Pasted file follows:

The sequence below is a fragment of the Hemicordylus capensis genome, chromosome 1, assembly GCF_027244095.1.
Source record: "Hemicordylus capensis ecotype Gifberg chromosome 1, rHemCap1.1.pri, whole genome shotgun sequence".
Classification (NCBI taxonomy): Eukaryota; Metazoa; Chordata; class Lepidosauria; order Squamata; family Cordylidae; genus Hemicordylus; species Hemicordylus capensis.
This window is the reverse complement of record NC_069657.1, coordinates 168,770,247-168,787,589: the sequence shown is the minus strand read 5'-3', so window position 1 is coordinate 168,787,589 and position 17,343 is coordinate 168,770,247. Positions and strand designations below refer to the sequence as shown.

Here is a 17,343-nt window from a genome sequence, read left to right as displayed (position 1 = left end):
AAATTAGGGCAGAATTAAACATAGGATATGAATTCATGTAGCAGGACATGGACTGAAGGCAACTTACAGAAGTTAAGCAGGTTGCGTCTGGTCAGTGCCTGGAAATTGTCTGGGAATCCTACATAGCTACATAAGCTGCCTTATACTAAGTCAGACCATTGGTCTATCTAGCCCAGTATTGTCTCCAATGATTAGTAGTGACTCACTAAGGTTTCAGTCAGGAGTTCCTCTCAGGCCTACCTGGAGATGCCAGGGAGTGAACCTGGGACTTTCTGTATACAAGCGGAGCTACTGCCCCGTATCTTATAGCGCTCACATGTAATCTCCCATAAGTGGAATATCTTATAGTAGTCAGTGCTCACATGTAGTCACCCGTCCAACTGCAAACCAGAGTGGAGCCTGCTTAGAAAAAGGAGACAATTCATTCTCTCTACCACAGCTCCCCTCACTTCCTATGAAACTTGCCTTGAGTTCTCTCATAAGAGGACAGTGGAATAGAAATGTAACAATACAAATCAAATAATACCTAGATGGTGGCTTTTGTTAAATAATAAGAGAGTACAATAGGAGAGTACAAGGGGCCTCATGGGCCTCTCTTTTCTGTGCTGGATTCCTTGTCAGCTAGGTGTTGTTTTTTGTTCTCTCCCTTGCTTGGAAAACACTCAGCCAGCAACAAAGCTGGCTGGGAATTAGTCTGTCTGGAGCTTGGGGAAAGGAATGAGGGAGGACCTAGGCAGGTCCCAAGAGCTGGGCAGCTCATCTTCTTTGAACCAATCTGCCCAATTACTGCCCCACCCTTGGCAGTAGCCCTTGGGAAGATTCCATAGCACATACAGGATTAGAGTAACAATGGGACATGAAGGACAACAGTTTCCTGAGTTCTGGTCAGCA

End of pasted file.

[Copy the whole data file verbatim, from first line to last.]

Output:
The sequence below is a fragment of the Hemicordylus capensis genome, chromosome 1, assembly GCF_027244095.1.
Source record: "Hemicordylus capensis ecotype Gifberg chromosome 1, rHemCap1.1.pri, whole genome shotgun sequence".
Classification (NCBI taxonomy): Eukaryota; Metazoa; Chordata; class Lepidosauria; order Squamata; family Cordylidae; genus Hemicordylus; species Hemicordylus capensis.
This window is the reverse complement of record NC_069657.1, coordinates 168,770,247-168,787,589: the sequence shown is the minus strand read 5'-3', so window position 1 is coordinate 168,787,589 and position 17,343 is coordinate 168,770,247. Positions and strand designations below refer to the sequence as shown.

Here is a 17,343-nt window from a genome sequence, read left to right as displayed (position 1 = left end):
AAATTAGGGCAGAATTAAACATAGGATATGAATTCATGTAGCAGGACATGGACTGAAGGCAACTTACAGAAGTTAAGCAGGTTGCGTCTGGTCAGTGCCTGGAAATTGTCTGGGAATCCTACATAGCTACATAAGCTGCCTTATACTAAGTCAGACCATTGGTCTATCTAGCCCAGTATTGTCTCCAATGATTAGTAGTGACTCACTAAGGTTTCAGTCAGGAGTTCCTCTCAGGCCTACCTGGAGATGCCAGGGAGTGAACCTGGGACTTTCTGTATACAAGCGGAGCTACTGCCCCGTATCTTATAGCGCTCACATGTAATCTCCCATAAGTGGAATATCTTATAGTAGTCAGTGCTCACATGTAGTCACCCGTCCAACTGCAAACCAGAGTGGAGCCTGCTTAGAAAAAGGAGACAATTCATTCTCTCTACCACAGCTCCCCTCACTTCCTATGAAACTTGCCTTGAGTTCTCTCATAAGAGGACAGTGGAATAGAAATGTAACAATACAAATCAAATAATACCTAGATGGTGGCTTTTGTTAAATAATAAGAGAGTACAATAGGAGAGTACAAGGGGCCTCATGGGCCTCTCTTTTCTGTGCTGGATTCCTTGTCAGCTAGGTGTTGTTTTTTGTTCTCTCCCTTGCTTGGAAAACACTCAGCCAGCAACAAAGCTGGCTGGGAATTAGTCTGTCTGGAGCTTGGGGAAAGGAATGAGGGAGGACCTAGGCAGGTCCCAAGAGCTGGGCAGCTCATCTTCTTTGAACCAATCTGCCCAATTACTGCCCCACCCTTGGCAGTAGCCCTTGGGAAGATTCCATAGCACATACAGGATTAGAGTAACAATGGGACATGAAGGACAACAGTTTCCTGAGTTCTGGTCAGCA